A lawsuit filed in Newark Federal Court has pointed out some potentially serious problems with the policies at the Sparta Township Police Department, according to news reports. The suit, filed by two Newton, NJ, attorneys was prompted by their own 2008 arrest for driving while intoxicated in the Sussex County municipality.
As a New Jersey DWI defense lawyer, I know how strict certain police agencies’ policies can be regarding drunk driving violations. Similarly, there are some municipalities that have questionable tactics, which can cause problems for the prosecuting attorneys in those cities and towns. Being a former prosecutor myself, I know the ins and outs of the court system when it comes to drunk driving cases, all of which helps me to provide an aggressive defense to my clients.
In the case of the Sparta suit, court records indicate that the attorneys allege Sparta police “routinely rely upon false pretexts to improperly stop, falsely charge, and overcharge motorists of alleged infractions of the Motor Vehicle And Traffic Laws.” That’s a pretty specific accusation and something that definitely matches what is being called a major civil rights case against the township of Sparta. Essentially, the suit is challenging the constitutionality of the practices and policies of the Sparta police department.
The suit stems from a traffic stop on April 11, 2008. Reportedly Kevin Kelly and Megan Ward had attended an event at the Lake Mohawk Country Club, after which they were seen arguing in the parking lot by an off-duty Blairstown police officer. That officer phoned Sparta police to report a possible domestic dispute and then informed dispatch the two seemed fine because they drove off together on West Shore Trail.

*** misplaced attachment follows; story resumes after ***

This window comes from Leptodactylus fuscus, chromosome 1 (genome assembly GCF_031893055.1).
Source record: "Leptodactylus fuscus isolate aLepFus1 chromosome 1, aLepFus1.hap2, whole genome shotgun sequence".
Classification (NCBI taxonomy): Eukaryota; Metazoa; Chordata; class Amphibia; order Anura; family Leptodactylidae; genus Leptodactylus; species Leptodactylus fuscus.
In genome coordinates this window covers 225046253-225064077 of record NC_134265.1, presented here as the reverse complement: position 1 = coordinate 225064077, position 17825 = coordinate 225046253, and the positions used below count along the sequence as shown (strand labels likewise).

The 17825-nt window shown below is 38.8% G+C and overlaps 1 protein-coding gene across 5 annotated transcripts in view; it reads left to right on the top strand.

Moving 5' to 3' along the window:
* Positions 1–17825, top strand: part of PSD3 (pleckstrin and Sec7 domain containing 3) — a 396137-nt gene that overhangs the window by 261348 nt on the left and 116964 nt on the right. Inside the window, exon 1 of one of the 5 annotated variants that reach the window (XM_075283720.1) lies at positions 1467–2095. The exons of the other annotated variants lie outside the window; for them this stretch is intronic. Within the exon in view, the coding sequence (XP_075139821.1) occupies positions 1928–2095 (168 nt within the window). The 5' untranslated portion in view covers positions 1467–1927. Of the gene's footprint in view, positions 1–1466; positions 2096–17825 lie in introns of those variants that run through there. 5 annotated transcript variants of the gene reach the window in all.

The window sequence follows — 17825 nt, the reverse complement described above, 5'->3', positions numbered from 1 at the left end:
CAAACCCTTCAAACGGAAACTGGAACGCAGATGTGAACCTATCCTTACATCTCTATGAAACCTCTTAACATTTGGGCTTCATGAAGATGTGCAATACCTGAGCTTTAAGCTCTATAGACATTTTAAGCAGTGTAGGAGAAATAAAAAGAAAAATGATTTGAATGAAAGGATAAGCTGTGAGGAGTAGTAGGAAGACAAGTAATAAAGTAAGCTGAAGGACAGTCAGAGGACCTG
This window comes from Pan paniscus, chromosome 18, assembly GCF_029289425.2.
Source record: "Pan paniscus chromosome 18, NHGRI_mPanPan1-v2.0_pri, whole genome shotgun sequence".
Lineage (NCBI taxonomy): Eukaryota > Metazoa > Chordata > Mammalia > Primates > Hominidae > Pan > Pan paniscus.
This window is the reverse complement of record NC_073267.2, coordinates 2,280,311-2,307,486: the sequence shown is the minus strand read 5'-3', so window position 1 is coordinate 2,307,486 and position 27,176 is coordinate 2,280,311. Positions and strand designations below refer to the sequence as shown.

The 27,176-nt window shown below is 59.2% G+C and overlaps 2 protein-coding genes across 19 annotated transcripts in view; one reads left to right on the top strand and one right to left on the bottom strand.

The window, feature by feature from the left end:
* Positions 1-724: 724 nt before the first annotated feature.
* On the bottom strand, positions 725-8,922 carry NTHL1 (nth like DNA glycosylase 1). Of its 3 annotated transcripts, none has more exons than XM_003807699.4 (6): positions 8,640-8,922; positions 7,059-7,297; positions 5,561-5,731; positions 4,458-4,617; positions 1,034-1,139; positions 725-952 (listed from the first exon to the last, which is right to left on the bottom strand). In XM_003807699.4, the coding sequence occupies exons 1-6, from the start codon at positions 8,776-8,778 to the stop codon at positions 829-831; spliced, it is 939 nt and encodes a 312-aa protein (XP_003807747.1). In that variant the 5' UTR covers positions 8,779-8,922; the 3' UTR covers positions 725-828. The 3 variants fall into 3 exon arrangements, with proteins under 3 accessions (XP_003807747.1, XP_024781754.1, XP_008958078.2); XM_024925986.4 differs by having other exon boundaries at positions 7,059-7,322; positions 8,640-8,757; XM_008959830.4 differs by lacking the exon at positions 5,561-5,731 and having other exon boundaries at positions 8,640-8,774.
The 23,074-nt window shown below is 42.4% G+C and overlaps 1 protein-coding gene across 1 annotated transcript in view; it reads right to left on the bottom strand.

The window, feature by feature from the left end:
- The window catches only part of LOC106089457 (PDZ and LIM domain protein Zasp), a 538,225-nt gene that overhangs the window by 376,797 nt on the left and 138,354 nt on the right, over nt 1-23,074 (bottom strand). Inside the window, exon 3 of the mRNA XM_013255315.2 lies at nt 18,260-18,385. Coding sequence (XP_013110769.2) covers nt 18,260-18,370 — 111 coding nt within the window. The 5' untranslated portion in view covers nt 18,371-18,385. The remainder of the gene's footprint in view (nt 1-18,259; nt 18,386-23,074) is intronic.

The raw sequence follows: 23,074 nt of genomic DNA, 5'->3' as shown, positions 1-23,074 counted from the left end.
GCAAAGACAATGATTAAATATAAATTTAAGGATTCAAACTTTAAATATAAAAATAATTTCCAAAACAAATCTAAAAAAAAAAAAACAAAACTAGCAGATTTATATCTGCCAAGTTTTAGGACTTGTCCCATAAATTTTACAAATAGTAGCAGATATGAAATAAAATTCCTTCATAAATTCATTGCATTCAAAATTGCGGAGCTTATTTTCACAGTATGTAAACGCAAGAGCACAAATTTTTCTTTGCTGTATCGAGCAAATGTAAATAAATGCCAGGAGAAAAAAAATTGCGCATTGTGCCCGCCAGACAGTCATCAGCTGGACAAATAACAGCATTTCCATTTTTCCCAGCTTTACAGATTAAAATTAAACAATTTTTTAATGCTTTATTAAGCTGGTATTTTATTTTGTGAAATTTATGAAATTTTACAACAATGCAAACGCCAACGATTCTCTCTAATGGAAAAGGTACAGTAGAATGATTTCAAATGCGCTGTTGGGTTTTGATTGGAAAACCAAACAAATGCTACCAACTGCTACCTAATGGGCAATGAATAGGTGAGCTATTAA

Based on reports, Sparta police were dispatched to the scene and then followed the attorney’s vehicle, with Ward at the wheel and Kelly as the passenger. Despite there being no overt traffic violations — as recorded by the police car video — the officers still stopped and questioned the two occupants.
Ward was asked to step out of the vehicle and perform five sobriety tests. The officers made the determination she was impaired and arrested her. Kelly was also arrested as the presumed owner of the car driven by an impaired driver.
Following two years of court appearances, the charges against Kelly were dismissed, Ward’s careless driving charge was dismissed, and a DWI conviction against Ward was overturned on appeal. According to news reports, Morris County Superior Court Judge Thomas V. Manahan said the testimony of the arresting officer was inconsistent with evidence from the DVD recording of the events.
The lawsuit alleges that “Sparta police have fundamental constitutional problems with their written policies, specifically their DWI policies.” The suit further states that “SPD’s DWI/DUI detection training program was grossly deficient,” saying that arresting officer Snyder was, “a junior officer who had completed his probationary training period only eight months prior to April 11, 2008, completed the NHTSA (National Highway Transportation Safety Administration) certified police training program for recognition of intoxication only after he arrested the plaintiffs.”
Although the municipality and the police department disagree with the accusation and will likely fight vigorously, the result of the suit may be quite telling and could make for some interesting New Jersey case law in the future.
Police procedures spark federal suit, StrausNews.com, April 15, 2010